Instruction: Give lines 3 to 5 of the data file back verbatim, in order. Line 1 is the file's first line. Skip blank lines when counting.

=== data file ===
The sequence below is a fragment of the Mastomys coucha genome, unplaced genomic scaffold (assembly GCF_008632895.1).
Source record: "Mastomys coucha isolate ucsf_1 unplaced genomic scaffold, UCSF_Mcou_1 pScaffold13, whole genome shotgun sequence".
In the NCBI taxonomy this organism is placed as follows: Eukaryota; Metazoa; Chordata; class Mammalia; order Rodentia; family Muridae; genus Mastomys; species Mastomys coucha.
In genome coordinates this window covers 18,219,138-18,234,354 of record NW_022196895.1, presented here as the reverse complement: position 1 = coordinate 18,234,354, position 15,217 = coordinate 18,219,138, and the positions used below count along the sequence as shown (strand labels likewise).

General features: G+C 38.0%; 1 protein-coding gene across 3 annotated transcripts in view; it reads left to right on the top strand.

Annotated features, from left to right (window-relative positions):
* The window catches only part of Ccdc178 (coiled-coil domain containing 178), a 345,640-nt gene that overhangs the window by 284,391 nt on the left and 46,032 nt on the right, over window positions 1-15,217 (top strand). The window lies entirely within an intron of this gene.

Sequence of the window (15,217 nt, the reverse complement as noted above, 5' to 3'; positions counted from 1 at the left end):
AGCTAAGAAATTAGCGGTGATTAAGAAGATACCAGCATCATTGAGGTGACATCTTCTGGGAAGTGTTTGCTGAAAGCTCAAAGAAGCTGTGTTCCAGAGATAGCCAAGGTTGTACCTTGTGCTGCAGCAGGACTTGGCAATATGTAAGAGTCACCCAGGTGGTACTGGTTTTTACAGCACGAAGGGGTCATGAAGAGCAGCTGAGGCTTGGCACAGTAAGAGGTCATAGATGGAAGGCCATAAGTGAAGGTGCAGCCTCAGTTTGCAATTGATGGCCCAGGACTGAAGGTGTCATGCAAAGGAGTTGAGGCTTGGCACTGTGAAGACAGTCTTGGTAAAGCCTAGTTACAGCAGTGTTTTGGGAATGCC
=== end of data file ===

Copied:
In the NCBI taxonomy this organism is placed as follows: Eukaryota; Metazoa; Chordata; class Mammalia; order Rodentia; family Muridae; genus Mastomys; species Mastomys coucha.
In genome coordinates this window covers 18,219,138-18,234,354 of record NW_022196895.1, presented here as the reverse complement: position 1 = coordinate 18,234,354, position 15,217 = coordinate 18,219,138, and the positions used below count along the sequence as shown (strand labels likewise).

General features: G+C 38.0%; 1 protein-coding gene across 3 annotated transcripts in view; it reads left to right on the top strand.